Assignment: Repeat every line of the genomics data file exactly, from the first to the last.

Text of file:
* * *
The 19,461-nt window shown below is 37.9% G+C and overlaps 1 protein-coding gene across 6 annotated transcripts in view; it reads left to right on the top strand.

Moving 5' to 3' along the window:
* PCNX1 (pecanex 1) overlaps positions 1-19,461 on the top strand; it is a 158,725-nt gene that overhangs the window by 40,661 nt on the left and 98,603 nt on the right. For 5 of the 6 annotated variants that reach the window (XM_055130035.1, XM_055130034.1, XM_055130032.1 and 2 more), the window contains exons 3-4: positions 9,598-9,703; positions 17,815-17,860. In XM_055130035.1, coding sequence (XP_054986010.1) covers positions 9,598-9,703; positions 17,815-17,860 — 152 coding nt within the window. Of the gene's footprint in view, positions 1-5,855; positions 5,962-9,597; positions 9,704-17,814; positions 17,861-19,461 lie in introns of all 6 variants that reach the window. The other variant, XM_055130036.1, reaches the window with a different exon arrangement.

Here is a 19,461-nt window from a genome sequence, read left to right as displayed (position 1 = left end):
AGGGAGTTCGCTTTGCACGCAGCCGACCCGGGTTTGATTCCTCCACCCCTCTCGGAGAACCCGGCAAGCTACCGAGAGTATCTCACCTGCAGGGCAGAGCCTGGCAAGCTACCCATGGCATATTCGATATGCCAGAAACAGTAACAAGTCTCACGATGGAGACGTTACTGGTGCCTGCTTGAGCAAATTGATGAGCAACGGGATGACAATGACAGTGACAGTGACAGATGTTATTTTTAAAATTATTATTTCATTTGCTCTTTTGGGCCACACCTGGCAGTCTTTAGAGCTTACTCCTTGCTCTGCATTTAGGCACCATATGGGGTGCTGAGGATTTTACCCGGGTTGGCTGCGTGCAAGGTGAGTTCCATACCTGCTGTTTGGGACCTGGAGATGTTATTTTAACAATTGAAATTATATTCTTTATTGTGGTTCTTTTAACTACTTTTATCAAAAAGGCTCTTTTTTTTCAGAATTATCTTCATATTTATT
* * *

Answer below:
The 19,461-nt window shown below is 37.9% G+C and overlaps 1 protein-coding gene across 6 annotated transcripts in view; it reads left to right on the top strand.

Moving 5' to 3' along the window:
* PCNX1 (pecanex 1) overlaps positions 1-19,461 on the top strand; it is a 158,725-nt gene that overhangs the window by 40,661 nt on the left and 98,603 nt on the right. For 5 of the 6 annotated variants that reach the window (XM_055130035.1, XM_055130034.1, XM_055130032.1 and 2 more), the window contains exons 3-4: positions 9,598-9,703; positions 17,815-17,860. In XM_055130035.1, coding sequence (XP_054986010.1) covers positions 9,598-9,703; positions 17,815-17,860 — 152 coding nt within the window. Of the gene's footprint in view, positions 1-5,855; positions 5,962-9,597; positions 9,704-17,814; positions 17,861-19,461 lie in introns of all 6 variants that reach the window. The other variant, XM_055130036.1, reaches the window with a different exon arrangement.

Here is a 19,461-nt window from a genome sequence, read left to right as displayed (position 1 = left end):
AGGGAGTTCGCTTTGCACGCAGCCGACCCGGGTTTGATTCCTCCACCCCTCTCGGAGAACCCGGCAAGCTACCGAGAGTATCTCACCTGCAGGGCAGAGCCTGGCAAGCTACCCATGGCATATTCGATATGCCAGAAACAGTAACAAGTCTCACGATGGAGACGTTACTGGTGCCTGCTTGAGCAAATTGATGAGCAACGGGATGACAATGACAGTGACAGTGACAGATGTTATTTTTAAAATTATTATTTCATTTGCTCTTTTGGGCCACACCTGGCAGTCTTTAGAGCTTACTCCTTGCTCTGCATTTAGGCACCATATGGGGTGCTGAGGATTTTACCCGGGTTGGCTGCGTGCAAGGTGAGTTCCATACCTGCTGTTTGGGACCTGGAGATGTTATTTTAACAATTGAAATTATATTCTTTATTGTGGTTCTTTTAACTACTTTTATCAAAAAGGCTCTTTTTTTTCAGAATTATCTTCATATTTATT